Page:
‘‘(f) LIMITATIONS ON TRANSFERS.—(1) The Secretary may not transfer the following arms and ammunition under this section:
‘‘(A) Automatic weapons not generally recognized as particularly suitable for law enforcement purposes, including those that are .50 caliber or greater.
‘‘(B) Tactical vehicles, including highly mobile multi-wheeled vehicles, armored vehicles, and mine-resistant ambush-protected vehicles.
‘‘(C) Armored drones.
‘‘(E) Flash-bang or stun grenades.
‘‘(2) The Secretary may not require, as a condition of a transfer under this section, that a Federal or State agency demonstrate the use of any small arms or ammunition.
‘‘(g) CONDITIONS FOR EXTENSION OF PROGRAM.—
Notwithstanding any other provision of law, amounts authorized to be appropriated or otherwise made available for any fiscal year may not be obligated or expended to carry out this section unless the Secretary submits to Congress certification that for the preceding fiscal year—
‘‘(1) each Federal or State agency that has received property under this section has demonstrated 100 percent accountability for all such property to the State coordinator in accordance with paragraph (2) or has been suspended from the program pursuant to paragraph (3);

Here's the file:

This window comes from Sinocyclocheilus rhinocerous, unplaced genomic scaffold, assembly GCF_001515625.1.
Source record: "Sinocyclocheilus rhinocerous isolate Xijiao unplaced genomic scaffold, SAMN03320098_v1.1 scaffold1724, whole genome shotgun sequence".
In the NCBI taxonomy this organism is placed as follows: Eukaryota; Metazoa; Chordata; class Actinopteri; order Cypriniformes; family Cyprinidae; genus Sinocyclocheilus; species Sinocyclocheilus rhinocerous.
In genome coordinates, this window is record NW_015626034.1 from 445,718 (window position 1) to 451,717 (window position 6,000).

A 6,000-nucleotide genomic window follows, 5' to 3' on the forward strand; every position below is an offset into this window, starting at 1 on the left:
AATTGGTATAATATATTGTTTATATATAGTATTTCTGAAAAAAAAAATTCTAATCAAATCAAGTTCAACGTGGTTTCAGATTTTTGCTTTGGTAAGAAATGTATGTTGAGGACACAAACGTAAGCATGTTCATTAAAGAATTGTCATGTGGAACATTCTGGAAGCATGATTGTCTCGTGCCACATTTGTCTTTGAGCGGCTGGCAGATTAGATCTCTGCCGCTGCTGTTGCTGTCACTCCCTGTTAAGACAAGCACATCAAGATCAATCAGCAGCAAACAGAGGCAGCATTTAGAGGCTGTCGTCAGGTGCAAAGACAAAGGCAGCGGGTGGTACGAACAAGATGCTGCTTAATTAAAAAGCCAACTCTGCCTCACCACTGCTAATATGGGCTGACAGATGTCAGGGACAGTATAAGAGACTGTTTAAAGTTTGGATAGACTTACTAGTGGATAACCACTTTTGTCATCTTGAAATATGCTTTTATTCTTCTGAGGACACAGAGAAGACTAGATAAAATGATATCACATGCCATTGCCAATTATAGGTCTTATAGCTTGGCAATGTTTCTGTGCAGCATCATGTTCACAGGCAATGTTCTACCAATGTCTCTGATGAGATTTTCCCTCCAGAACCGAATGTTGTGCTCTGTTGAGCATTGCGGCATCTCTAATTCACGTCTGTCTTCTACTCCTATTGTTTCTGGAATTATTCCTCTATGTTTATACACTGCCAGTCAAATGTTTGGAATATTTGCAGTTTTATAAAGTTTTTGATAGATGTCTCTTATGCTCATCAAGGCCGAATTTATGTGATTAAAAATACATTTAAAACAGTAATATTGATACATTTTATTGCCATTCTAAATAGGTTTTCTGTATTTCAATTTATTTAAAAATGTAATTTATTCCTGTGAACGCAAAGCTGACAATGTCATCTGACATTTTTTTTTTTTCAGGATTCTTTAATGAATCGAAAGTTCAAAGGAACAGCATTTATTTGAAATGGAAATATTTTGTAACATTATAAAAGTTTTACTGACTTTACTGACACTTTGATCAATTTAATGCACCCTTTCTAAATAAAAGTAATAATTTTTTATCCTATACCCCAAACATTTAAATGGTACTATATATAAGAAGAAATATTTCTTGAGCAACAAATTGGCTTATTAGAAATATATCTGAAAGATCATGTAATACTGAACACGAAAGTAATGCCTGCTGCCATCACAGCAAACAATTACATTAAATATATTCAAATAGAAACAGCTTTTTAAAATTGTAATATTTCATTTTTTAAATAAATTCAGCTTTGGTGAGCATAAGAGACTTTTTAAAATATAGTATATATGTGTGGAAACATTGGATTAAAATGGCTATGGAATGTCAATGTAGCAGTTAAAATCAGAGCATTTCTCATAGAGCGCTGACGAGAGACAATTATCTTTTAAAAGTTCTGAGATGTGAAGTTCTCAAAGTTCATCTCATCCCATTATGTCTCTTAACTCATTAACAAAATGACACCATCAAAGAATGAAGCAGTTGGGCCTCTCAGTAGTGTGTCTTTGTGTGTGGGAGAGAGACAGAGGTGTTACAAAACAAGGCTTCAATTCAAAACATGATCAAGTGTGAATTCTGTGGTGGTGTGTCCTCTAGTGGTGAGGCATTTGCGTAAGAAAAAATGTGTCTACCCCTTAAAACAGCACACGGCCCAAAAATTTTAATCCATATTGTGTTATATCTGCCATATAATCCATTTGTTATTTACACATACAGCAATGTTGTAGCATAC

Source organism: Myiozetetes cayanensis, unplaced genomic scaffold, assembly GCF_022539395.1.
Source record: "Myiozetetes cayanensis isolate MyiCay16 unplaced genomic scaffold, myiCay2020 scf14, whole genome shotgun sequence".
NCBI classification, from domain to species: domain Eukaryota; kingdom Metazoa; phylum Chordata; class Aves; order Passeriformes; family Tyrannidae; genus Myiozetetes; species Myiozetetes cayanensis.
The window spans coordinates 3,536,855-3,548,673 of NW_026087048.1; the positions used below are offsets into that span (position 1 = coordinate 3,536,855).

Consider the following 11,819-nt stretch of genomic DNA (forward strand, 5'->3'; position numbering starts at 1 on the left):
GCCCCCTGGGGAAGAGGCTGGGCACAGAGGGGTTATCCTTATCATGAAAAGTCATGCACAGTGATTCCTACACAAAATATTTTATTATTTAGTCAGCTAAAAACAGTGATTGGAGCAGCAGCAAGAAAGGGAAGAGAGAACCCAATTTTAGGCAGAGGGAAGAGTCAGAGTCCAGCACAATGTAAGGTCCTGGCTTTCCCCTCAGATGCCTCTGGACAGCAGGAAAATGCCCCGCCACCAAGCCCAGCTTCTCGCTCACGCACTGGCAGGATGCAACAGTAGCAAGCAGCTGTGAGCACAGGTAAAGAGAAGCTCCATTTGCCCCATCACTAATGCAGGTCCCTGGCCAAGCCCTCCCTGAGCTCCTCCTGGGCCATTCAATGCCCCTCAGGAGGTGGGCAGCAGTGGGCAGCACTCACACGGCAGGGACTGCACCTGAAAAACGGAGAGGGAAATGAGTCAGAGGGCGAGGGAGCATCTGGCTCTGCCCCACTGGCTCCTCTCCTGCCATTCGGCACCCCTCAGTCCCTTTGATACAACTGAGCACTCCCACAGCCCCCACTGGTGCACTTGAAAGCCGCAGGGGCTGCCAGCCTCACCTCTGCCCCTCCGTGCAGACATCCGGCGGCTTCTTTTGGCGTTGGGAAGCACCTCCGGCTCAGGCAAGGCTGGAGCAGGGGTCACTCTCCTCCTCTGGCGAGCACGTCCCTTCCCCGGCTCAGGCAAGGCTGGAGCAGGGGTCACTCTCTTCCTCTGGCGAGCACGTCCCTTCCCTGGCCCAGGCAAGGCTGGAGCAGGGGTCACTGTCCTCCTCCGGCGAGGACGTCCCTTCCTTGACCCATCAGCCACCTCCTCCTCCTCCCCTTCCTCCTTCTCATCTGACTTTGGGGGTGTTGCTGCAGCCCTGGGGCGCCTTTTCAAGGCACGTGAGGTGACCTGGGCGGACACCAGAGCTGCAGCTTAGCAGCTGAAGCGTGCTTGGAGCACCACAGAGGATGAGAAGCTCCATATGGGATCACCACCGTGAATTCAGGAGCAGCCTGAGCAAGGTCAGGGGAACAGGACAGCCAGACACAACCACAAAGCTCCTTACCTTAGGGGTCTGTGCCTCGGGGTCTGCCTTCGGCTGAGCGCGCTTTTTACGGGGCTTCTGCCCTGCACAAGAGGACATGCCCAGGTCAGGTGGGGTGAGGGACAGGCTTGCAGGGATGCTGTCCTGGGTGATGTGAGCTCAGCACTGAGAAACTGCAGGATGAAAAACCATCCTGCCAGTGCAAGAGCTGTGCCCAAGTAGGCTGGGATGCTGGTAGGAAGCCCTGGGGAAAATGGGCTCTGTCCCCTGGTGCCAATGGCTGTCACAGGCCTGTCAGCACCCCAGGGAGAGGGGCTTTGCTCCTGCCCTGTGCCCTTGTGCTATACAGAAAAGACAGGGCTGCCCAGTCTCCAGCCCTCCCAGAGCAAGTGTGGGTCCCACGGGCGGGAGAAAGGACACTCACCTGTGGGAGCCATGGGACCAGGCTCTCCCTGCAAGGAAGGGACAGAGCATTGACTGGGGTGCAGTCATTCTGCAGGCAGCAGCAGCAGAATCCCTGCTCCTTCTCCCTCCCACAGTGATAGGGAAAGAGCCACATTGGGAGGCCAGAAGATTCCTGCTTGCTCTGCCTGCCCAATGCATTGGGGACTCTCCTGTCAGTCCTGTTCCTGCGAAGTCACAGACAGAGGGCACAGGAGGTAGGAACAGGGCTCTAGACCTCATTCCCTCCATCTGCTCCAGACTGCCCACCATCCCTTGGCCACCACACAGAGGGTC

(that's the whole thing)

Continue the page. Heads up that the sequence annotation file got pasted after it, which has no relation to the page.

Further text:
‘‘(2) the State coordinator responsible for each such agency has verified that the coordinator or an agent of the coordinator has conducted an in-person inventory of the property transferred to the agency and that 100 percent of such property was accounted for during the inventory or that the agency has been suspended from the program pursuant to paragraph (3);
‘‘(3) the eligibility of any such agency for which 100 percent of the equipment was not accounted for during an inventory described in paragraph (2) to receive property transferred under this section has been suspended; and
‘‘(4) each State coordinator has certified, for each Federal or State agency located in the State for which the State coordinator is responsible that—
‘‘(A) the agency has complied with all requirements under this section; or
‘‘(B) the eligibility of the agency to receive property transferred under this section has been suspended.’’.
(b) EFFECTIVE DATE. —The amendments made by subsection (a) shall apply with respect to any transfer of property made after the date of the enactment of this Act.